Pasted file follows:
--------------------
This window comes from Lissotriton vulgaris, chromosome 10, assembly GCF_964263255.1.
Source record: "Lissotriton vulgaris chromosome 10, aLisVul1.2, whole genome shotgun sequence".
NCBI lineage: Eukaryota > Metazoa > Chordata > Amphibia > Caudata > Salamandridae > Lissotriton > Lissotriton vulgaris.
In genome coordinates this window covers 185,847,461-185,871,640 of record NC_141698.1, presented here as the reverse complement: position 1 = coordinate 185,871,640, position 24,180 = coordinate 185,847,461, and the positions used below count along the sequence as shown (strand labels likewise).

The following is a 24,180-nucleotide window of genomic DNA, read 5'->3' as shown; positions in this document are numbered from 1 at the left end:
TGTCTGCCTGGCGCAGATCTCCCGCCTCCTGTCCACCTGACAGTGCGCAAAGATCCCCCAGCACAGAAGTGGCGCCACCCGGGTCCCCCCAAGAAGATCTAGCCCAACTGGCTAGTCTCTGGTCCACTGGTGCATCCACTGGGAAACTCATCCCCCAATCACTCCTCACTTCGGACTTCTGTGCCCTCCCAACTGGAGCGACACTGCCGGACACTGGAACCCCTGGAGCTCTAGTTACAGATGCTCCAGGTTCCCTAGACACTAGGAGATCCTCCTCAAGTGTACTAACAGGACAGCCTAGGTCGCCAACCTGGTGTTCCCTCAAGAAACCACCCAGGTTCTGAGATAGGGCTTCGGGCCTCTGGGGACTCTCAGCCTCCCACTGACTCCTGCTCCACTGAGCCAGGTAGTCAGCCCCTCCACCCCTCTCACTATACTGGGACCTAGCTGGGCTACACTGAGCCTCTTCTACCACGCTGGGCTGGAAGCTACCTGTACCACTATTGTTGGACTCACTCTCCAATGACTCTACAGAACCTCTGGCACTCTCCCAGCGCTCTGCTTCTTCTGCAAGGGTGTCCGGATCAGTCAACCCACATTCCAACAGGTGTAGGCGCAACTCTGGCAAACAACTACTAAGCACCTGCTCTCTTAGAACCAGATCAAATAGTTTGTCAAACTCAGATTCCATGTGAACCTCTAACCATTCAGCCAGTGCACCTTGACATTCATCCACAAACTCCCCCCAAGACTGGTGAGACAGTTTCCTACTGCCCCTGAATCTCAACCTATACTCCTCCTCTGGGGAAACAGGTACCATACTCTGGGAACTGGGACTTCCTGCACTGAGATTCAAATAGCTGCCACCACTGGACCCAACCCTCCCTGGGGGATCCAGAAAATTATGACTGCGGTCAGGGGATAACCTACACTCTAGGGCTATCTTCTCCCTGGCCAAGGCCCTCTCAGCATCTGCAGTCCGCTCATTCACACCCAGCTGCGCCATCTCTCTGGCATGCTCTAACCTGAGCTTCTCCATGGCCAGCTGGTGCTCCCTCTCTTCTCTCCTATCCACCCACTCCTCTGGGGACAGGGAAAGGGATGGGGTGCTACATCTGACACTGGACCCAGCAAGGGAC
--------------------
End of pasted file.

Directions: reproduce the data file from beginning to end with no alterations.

This window comes from Lissotriton vulgaris, chromosome 10, assembly GCF_964263255.1.
Source record: "Lissotriton vulgaris chromosome 10, aLisVul1.2, whole genome shotgun sequence".
NCBI lineage: Eukaryota > Metazoa > Chordata > Amphibia > Caudata > Salamandridae > Lissotriton > Lissotriton vulgaris.
In genome coordinates this window covers 185,847,461-185,871,640 of record NC_141698.1, presented here as the reverse complement: position 1 = coordinate 185,871,640, position 24,180 = coordinate 185,847,461, and the positions used below count along the sequence as shown (strand labels likewise).

The following is a 24,180-nucleotide window of genomic DNA, read 5'->3' as shown; positions in this document are numbered from 1 at the left end:
TGTCTGCCTGGCGCAGATCTCCCGCCTCCTGTCCACCTGACAGTGCGCAAAGATCCCCCAGCACAGAAGTGGCGCCACCCGGGTCCCCCCAAGAAGATCTAGCCCAACTGGCTAGTCTCTGGTCCACTGGTGCATCCACTGGGAAACTCATCCCCCAATCACTCCTCACTTCGGACTTCTGTGCCCTCCCAACTGGAGCGACACTGCCGGACACTGGAACCCCTGGAGCTCTAGTTACAGATGCTCCAGGTTCCCTAGACACTAGGAGATCCTCCTCAAGTGTACTAACAGGACAGCCTAGGTCGCCAACCTGGTGTTCCCTCAAGAAACCACCCAGGTTCTGAGATAGGGCTTCGGGCCTCTGGGGACTCTCAGCCTCCCACTGACTCCTGCTCCACTGAGCCAGGTAGTCAGCCCCTCCACCCCTCTCACTATACTGGGACCTAGCTGGGCTACACTGAGCCTCTTCTACCACGCTGGGCTGGAAGCTACCTGTACCACTATTGTTGGACTCACTCTCCAATGACTCTACAGAACCTCTGGCACTCTCCCAGCGCTCTGCTTCTTCTGCAAGGGTGTCCGGATCAGTCAACCCACATTCCAACAGGTGTAGGCGCAACTCTGGCAAACAACTACTAAGCACCTGCTCTCTTAGAACCAGATCAAATAGTTTGTCAAACTCAGATTCCATGTGAACCTCTAACCATTCAGCCAGTGCACCTTGACATTCATCCACAAACTCCCCCCAAGACTGGTGAGACAGTTTCCTACTGCCCCTGAATCTCAACCTATACTCCTCCTCTGGGGAAACAGGTACCATACTCTGGGAACTGGGACTTCCTGCACTGAGATTCAAATAGCTGCCACCACTGGACCCAACCCTCCCTGGGGGATCCAGAAAATTATGACTGCGGTCAGGGGATAACCTACACTCTAGGGCTATCTTCTCCCTGGCCAAGGCCCTCTCAGCATCTGCAGTCCGCTCATTCACACCCAGCTGCGCCATCTCTCTGGCATGCTCTAACCTGAGCTTCTCCATGGCCAGCTGGTGCTCCCTCTCTTCTCTCCTATCCACCCACTCCTCTGGGGACAGGGAAAGGGATGGGGTGCTACATCTGACACTGGACCCAGCAAGGGAC